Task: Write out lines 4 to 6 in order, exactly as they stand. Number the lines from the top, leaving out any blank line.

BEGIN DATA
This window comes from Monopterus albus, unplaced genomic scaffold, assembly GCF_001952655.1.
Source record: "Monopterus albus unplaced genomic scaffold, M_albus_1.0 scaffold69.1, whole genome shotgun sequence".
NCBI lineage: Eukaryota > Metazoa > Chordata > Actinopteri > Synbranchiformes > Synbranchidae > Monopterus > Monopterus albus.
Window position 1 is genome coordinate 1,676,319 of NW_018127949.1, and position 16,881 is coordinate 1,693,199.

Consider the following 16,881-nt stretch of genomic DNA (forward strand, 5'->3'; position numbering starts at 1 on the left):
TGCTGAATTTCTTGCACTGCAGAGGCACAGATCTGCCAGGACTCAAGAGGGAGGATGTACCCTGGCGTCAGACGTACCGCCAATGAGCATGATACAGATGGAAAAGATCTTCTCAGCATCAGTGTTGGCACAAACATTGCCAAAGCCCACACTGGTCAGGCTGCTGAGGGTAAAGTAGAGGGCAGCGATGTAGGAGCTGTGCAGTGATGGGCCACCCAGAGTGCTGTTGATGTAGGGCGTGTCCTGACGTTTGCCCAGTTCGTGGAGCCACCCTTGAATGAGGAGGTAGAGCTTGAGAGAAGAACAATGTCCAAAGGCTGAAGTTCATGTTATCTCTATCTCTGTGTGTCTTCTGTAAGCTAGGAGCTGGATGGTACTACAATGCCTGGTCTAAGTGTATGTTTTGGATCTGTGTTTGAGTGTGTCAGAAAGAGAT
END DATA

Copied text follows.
Window position 1 is genome coordinate 1,676,319 of NW_018127949.1, and position 16,881 is coordinate 1,693,199.

Consider the following 16,881-nt stretch of genomic DNA (forward strand, 5'->3'; position numbering starts at 1 on the left):
TGCTGAATTTCTTGCACTGCAGAGGCACAGATCTGCCAGGACTCAAGAGGGAGGATGTACCCTGGCGTCAGACGTACCGCCAATGAGCATGATACAGATGGAAAAGATCTTCTCAGCATCAGTGTTGGCACAAACATTGCCAAAGCCCACACTGGTCAGGCTGCTGAGGGTAAAGTAGAGGGCAGCGATGTAGGAGCTGTGCAGTGATGGGCCACCCAGAGTGCTGTTGATGTAGGGCGTGTCCTGACGTTTGCCCAGTTCGTGGAGCCACCCTTGAATGAGGAGGTAGAGCTTGAGAGAAGAACAATGTCCAAAGGCTGAAGTTCATGTTATCTCTATCTCTGTGTGTCTTCTGTAAGCTAGGAGCTGGATGGTACTACAATGCCTGGTCTAAGTGTATGTTTTGGATCTGTGTTTGAGTGTGTCAGAAAGAGAT